object) chairness (Verbal Behavior, p. 110),
    and similarly for any other response. This device
    is as simple as it is empty.
  • Since properties are free for the asking , we
    can account for a wide class of responses in
    terms of Skinnerian functional analysis by
    identifying the controlling stimuli. But the word
    stimulus has lost all objectivity in this usage.
  • Stimuli are no longer part of the outside
    physical world they are driven back into the
    organism. We identify the stimulus when we hear
    the response. It is clear from such examples,
    which abound, that the talk of stimulus control
    simply disguises a complete retreat to
    mentalistic psychology.
  • We cannot predict verbal behavior in terms of
    the stimuli in the speaker's environment, since
    we do not know what the current stimuli are until
    he responds.

19
Skinners Treatment of Proper Names
  • A proper noun is held to be a response under
    the control of a specific person or thing (as
    controlling stimulus, 113).
  • Counterexamples
  • I have often used the words Eisenhower and
    Moscow, which I presume are proper nouns if
    anything is, but have never been stimulated by
    the corresponding objects. How can this fact be
    made compatible with this definition?
  • Suppose that I use the name of a friend who is
    not present. Is this an instance of a proper noun
    under the control of the friend as stimulus?
  • Elsewhere it is asserted that a stimulus
    controls a response in the sense that presence of
    the stimulus increases the probability of the
    response. But it is obviously untrue that the
    probability that a speaker will produce a full
    name is increased when its bearer faces the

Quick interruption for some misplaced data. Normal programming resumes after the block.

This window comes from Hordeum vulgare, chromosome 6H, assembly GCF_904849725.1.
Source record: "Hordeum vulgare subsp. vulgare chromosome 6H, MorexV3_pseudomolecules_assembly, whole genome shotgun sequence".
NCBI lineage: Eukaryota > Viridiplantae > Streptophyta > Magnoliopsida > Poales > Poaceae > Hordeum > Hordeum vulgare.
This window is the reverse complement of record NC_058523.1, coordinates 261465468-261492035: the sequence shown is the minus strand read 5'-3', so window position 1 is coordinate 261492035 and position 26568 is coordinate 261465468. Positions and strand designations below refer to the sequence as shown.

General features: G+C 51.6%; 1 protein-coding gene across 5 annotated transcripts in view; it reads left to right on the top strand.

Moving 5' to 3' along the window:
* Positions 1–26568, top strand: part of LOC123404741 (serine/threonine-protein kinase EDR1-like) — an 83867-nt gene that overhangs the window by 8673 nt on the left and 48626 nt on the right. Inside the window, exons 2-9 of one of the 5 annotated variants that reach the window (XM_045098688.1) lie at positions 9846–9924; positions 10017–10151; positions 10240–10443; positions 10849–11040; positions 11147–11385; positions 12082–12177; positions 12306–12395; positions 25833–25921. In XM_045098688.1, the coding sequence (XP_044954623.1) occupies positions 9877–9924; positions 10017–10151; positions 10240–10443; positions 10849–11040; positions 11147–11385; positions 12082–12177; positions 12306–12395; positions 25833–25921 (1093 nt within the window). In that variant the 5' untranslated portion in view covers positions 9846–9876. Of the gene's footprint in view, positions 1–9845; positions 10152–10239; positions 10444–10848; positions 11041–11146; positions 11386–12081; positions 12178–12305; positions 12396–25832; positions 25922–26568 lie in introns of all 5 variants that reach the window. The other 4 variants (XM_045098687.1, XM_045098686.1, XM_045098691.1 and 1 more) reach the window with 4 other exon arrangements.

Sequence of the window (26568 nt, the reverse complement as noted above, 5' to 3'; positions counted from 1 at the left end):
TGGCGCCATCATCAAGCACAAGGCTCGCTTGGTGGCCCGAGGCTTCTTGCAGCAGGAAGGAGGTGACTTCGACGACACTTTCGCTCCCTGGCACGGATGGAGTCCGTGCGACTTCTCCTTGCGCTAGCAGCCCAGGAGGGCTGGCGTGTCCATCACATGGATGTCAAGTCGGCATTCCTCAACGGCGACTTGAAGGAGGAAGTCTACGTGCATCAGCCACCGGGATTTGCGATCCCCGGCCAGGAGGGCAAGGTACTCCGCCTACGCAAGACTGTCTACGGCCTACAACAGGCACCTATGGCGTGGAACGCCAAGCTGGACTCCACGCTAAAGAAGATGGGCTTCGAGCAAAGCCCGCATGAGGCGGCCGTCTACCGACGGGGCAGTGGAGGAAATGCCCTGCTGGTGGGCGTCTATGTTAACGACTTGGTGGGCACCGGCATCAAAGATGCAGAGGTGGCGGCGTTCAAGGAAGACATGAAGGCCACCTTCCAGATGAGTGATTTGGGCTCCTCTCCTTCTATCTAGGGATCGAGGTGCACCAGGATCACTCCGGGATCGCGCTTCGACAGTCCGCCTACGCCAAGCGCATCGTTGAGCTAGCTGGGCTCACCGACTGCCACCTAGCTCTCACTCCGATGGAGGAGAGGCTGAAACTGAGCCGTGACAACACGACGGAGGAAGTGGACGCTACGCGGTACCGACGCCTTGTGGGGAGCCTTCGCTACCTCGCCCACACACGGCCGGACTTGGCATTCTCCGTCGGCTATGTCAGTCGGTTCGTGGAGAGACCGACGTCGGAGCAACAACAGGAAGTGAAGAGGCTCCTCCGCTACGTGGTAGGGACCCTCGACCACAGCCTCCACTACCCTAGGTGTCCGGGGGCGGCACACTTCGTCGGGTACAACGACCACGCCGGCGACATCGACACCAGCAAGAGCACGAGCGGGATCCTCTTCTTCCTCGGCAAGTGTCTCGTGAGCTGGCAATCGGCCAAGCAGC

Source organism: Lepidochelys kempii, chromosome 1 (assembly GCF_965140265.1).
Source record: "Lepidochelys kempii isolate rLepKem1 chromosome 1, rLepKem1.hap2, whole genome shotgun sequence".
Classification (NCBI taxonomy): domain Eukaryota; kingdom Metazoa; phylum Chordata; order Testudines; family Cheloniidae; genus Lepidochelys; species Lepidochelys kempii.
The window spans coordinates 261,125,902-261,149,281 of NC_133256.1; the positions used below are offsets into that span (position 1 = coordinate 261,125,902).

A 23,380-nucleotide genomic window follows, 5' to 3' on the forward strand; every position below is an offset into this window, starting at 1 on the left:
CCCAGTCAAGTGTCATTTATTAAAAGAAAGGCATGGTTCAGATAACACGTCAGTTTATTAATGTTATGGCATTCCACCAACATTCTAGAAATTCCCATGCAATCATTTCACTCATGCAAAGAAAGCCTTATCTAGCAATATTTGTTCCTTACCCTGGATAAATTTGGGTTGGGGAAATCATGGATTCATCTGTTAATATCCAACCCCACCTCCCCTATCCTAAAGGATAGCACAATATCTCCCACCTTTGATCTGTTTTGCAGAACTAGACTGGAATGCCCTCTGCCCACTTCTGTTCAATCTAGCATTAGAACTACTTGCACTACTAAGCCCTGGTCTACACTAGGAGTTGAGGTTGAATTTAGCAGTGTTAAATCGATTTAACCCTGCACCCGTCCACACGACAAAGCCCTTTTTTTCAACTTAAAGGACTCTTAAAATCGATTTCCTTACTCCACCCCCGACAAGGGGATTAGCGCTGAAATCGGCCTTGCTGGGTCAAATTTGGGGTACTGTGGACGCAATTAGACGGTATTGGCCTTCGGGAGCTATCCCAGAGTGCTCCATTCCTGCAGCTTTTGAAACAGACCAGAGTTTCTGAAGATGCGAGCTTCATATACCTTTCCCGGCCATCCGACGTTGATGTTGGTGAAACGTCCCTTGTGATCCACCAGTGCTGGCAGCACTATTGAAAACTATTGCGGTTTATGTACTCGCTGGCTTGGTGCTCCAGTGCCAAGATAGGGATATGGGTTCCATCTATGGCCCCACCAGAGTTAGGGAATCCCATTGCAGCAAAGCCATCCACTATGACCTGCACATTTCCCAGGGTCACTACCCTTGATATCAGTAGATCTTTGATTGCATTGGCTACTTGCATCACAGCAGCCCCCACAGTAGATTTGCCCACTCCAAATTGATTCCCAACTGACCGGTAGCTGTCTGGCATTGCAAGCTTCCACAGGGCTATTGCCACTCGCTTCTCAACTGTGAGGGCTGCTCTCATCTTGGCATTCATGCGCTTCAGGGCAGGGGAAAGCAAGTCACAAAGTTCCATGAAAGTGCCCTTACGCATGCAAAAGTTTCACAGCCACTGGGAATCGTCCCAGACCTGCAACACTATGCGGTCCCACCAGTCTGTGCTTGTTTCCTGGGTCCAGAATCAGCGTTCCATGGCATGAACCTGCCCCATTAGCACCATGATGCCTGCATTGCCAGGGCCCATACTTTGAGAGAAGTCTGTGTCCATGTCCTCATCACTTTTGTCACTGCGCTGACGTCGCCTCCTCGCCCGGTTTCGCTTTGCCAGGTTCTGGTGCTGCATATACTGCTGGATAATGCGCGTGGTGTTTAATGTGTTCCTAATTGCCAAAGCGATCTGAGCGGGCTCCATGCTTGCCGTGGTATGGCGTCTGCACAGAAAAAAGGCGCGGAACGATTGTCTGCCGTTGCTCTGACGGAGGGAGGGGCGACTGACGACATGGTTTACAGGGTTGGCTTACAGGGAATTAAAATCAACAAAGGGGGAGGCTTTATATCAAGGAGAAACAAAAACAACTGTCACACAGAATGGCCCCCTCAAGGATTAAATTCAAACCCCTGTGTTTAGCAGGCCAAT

speaker.
  • Furthermore, how can one's own name be a proper
    noun in this sense?

20
Skinner on Reference
  • The assertion (115) that so far as the speaker
    is concerned, the relation of reference is
    simply the probability that the speaker will
    emit a response of a given form in the presence
    of a stimulus having specified properties is
    surely incorrect if we take the words presence,
    stimulus, and probability in their literal
    sense.
  • That they are not intended to be taken literally
    is indicated by many examples, as when a response
    is said to be controlled by a situation
    stimulus. No characterization of the notion
    stimulus control that is remotely related to the
    bar-pressing experiment can be made to cover a
    set of examples like these, in which the
    controlling stimulus need not even impinge on the
    responding organism. Some of Skinners examples
  • when an envoy observes events in a foreign
    country and reports upon his return, his report
    is under "remote stimulus control" (416)
  • the statement This is war may be a response to a
    "confusing international situation" (441)